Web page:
The written word is losing its power and will continue to

From veteran publishing consultant Mike Shatzkin:

If there were a futures market in literacy, it would be dropping. It is a sad fact that the value of written words, in relation to spoken words and still and moving pictures, is sinking like a stone. Changes like this happen for structural reasons.

Since the invention of moveable type and the printing press, printed words have been advantaged for creation and mass distribution. Printing pictures first required “engraving” and then shooting half-tones (showing the picture as smaller and larger black dots to add “shades of gray” to black and white) while type just got set, locked up, and printed.

And the primacy of words continued into the early years of digital information as well. Keystrokes choosing from among letters and punctuation marks instructed computers. Rendering words was easy for them.

Between the era of ubiquitous personal computers (starting in the mid-1980s), through the era that brought us ubiquitous laptops (from the 1990s forward), words could be delivered on smaller and ever-more-widely-distributed devices: personal digital assistants like Palm Pilots and cell phones. Still images didn’t really render well on either of them and moving images were a non-starter.

But all of that has changed in the past ten years. Most people now have smart phones and tablets that show images beautifully through broadband connections. On top of that, the same devices will record the images or videos, so everybody has “creation” capability in their hands as well. And the process 20 years ago had to begin on film and then somehow or other get to a digital form. Now all the images are born digital, cutting out a whole lot of complication and cost. And nobody has to learn a keyboard — or how to spell — to use the capability effectively.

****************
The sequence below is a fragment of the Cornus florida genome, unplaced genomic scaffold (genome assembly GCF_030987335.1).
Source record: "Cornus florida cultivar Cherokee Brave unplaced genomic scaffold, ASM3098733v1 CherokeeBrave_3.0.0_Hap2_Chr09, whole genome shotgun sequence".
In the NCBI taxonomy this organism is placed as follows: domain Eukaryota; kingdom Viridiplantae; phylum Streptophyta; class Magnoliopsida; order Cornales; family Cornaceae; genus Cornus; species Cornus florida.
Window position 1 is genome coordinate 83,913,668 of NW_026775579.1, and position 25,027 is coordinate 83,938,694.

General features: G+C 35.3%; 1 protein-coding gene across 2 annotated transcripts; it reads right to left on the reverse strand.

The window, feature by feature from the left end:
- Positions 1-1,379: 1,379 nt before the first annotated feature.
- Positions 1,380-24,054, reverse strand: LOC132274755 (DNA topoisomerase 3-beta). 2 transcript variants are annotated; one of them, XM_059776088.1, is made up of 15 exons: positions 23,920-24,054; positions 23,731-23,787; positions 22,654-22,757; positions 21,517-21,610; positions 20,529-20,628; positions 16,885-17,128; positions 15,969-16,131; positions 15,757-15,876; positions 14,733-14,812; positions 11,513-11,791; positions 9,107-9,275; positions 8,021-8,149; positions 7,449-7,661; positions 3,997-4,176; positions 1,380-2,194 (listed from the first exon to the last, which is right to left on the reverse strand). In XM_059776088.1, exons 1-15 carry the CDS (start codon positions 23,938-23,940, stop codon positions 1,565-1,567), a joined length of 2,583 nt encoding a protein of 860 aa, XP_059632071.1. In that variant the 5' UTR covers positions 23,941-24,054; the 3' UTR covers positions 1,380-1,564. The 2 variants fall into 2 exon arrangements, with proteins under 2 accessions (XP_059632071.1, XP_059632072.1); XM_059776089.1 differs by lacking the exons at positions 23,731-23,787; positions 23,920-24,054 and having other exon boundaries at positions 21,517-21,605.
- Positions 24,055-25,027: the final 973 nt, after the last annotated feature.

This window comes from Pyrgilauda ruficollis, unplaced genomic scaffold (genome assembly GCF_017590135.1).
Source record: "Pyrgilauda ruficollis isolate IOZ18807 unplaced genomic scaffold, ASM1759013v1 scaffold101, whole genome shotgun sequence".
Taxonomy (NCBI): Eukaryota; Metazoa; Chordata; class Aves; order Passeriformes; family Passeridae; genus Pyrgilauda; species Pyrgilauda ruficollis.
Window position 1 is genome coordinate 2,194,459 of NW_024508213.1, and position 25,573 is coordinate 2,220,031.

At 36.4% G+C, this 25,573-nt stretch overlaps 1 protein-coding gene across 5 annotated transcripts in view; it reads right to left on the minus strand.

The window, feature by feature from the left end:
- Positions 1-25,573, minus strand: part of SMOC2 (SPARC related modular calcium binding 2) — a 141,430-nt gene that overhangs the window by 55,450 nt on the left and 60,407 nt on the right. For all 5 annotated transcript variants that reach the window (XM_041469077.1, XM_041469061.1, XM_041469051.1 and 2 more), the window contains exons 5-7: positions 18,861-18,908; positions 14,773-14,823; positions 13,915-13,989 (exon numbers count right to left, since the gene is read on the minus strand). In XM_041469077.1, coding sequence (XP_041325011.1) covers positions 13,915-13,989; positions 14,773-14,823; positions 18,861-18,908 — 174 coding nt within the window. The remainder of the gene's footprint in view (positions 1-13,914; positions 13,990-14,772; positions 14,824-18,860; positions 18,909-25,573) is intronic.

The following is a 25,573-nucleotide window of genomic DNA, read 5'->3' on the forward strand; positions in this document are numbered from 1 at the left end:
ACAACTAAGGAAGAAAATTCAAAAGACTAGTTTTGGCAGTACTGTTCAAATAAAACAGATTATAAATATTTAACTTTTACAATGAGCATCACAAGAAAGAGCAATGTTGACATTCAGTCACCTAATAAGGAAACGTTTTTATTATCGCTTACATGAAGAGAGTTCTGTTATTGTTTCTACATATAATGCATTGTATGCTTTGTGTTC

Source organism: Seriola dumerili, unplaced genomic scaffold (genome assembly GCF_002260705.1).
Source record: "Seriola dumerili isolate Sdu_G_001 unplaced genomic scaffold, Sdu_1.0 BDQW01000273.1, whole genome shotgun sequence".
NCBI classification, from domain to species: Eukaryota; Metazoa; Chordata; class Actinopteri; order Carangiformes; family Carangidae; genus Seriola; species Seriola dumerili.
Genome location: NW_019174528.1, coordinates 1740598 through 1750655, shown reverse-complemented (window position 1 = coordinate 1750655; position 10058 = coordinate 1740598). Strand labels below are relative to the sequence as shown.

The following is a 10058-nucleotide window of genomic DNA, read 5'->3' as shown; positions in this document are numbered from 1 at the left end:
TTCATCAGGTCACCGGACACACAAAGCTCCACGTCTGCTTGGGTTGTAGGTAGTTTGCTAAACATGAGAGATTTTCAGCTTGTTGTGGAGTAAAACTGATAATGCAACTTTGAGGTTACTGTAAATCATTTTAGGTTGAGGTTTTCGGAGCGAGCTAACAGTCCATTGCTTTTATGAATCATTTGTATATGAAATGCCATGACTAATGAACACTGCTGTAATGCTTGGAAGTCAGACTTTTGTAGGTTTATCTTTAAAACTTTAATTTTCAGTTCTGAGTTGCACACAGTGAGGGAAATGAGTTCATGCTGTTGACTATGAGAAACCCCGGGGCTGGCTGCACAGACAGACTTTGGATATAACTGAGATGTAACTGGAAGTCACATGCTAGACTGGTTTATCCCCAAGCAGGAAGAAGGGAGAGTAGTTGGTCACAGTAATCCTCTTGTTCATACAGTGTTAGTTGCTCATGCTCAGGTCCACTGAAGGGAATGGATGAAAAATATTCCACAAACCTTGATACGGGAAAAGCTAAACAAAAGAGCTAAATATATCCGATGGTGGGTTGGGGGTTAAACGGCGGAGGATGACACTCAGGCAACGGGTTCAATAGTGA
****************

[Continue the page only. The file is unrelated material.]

. . . .

Being able to craft good prose quickly has been my personal competitive advantage for my whole life. Meanwhile, I’m not so facile with images. Writing a better sentence is something I’ve been practicing for more than 60 years. Framing a better image is something most people can do much better than I can.

Link to the rest at The Shatzkin Files


27 thoughts on “The written word is losing its power and will continue to”

  1. Perhaps one challenge in the written word competing with images is that fewer and fewer young people seem to be facile with the written word. Why is open to vigorous debate, but if you have an increasing percentage of the population that finds written texts difficult to understand or who have been taught to avoid books/short-stories/articles, that has to affect sales of things-in-writing.

  2. Yes, Nate, but children and young people today have infinitely more things to distract them, provide instant gratification, and eat up their time. I’m old (over 60), and during any free time while growing up I could play outside (not fun in the long winters for me), play inside (quietly so as to not disturb a chronically ill parent), or read. We had one landline phone with a five-minute time limit, one tv, and that was it. I read a great deal, and my second home was the local library.

    Now kids — this includes all my grandchildren — have cell phones and computers and various hand-held electronic devices and even screens in their family cars on which they can watch DVDs. Their college-graduate parents, my three children who also grew up reading a lot and are now good writers in their various professions, too often find themselves at a loss (or in a battle) when trying to get their kids to read more.